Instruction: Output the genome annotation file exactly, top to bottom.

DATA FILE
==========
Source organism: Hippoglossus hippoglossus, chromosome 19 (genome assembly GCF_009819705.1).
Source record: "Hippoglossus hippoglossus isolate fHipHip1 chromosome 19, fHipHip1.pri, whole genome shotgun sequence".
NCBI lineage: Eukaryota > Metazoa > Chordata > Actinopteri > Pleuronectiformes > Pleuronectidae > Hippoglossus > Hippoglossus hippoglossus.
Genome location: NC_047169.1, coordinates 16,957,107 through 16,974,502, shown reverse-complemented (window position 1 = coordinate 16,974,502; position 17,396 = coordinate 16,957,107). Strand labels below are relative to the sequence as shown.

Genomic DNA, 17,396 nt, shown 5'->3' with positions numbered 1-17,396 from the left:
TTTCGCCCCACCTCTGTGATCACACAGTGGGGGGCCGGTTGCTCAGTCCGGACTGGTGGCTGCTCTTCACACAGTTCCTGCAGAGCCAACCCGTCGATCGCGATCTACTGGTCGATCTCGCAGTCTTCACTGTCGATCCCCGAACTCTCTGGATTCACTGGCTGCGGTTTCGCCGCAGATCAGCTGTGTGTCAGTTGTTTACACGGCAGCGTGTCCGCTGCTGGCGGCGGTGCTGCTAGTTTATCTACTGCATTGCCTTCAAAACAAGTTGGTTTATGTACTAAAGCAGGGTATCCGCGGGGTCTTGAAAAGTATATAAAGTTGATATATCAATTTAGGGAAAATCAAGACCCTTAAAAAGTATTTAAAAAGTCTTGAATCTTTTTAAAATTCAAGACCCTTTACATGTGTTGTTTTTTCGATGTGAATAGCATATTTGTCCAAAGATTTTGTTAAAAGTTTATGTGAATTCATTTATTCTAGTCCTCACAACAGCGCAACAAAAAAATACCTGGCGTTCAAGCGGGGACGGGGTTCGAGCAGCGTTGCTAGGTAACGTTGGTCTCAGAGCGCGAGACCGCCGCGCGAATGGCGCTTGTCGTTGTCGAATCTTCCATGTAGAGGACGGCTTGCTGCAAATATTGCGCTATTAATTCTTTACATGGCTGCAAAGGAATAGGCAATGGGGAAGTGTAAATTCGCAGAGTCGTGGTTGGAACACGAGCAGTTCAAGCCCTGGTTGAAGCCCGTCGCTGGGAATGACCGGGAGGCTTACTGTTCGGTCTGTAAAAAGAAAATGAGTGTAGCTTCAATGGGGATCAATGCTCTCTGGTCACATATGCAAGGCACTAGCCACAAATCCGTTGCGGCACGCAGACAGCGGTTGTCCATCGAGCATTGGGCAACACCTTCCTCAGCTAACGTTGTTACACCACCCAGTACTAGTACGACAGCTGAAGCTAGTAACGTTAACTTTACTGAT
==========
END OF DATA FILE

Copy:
Source organism: Hippoglossus hippoglossus, chromosome 19 (genome assembly GCF_009819705.1).
Source record: "Hippoglossus hippoglossus isolate fHipHip1 chromosome 19, fHipHip1.pri, whole genome shotgun sequence".
NCBI lineage: Eukaryota > Metazoa > Chordata > Actinopteri > Pleuronectiformes > Pleuronectidae > Hippoglossus > Hippoglossus hippoglossus.
Genome location: NC_047169.1, coordinates 16,957,107 through 16,974,502, shown reverse-complemented (window position 1 = coordinate 16,974,502; position 17,396 = coordinate 16,957,107). Strand labels below are relative to the sequence as shown.

Genomic DNA, 17,396 nt, shown 5'->3' with positions numbered 1-17,396 from the left:
TTTCGCCCCACCTCTGTGATCACACAGTGGGGGGCCGGTTGCTCAGTCCGGACTGGTGGCTGCTCTTCACACAGTTCCTGCAGAGCCAACCCGTCGATCGCGATCTACTGGTCGATCTCGCAGTCTTCACTGTCGATCCCCGAACTCTCTGGATTCACTGGCTGCGGTTTCGCCGCAGATCAGCTGTGTGTCAGTTGTTTACACGGCAGCGTGTCCGCTGCTGGCGGCGGTGCTGCTAGTTTATCTACTGCATTGCCTTCAAAACAAGTTGGTTTATGTACTAAAGCAGGGTATCCGCGGGGTCTTGAAAAGTATATAAAGTTGATATATCAATTTAGGGAAAATCAAGACCCTTAAAAAGTATTTAAAAAGTCTTGAATCTTTTTAAAATTCAAGACCCTTTACATGTGTTGTTTTTTCGATGTGAATAGCATATTTGTCCAAAGATTTTGTTAAAAGTTTATGTGAATTCATTTATTCTAGTCCTCACAACAGCGCAACAAAAAAATACCTGGCGTTCAAGCGGGGACGGGGTTCGAGCAGCGTTGCTAGGTAACGTTGGTCTCAGAGCGCGAGACCGCCGCGCGAATGGCGCTTGTCGTTGTCGAATCTTCCATGTAGAGGACGGCTTGCTGCAAATATTGCGCTATTAATTCTTTACATGGCTGCAAAGGAATAGGCAATGGGGAAGTGTAAATTCGCAGAGTCGTGGTTGGAACACGAGCAGTTCAAGCCCTGGTTGAAGCCCGTCGCTGGGAATGACCGGGAGGCTTACTGTTCGGTCTGTAAAAAGAAAATGAGTGTAGCTTCAATGGGGATCAATGCTCTCTGGTCACATATGCAAGGCACTAGCCACAAATCCGTTGCGGCACGCAGACAGCGGTTGTCCATCGAGCATTGGGCAACACCTTCCTCAGCTAACGTTGTTACACCACCCAGTACTAGTACGACAGCTGAAGCTAGTAACGTTAACTTTACTGAT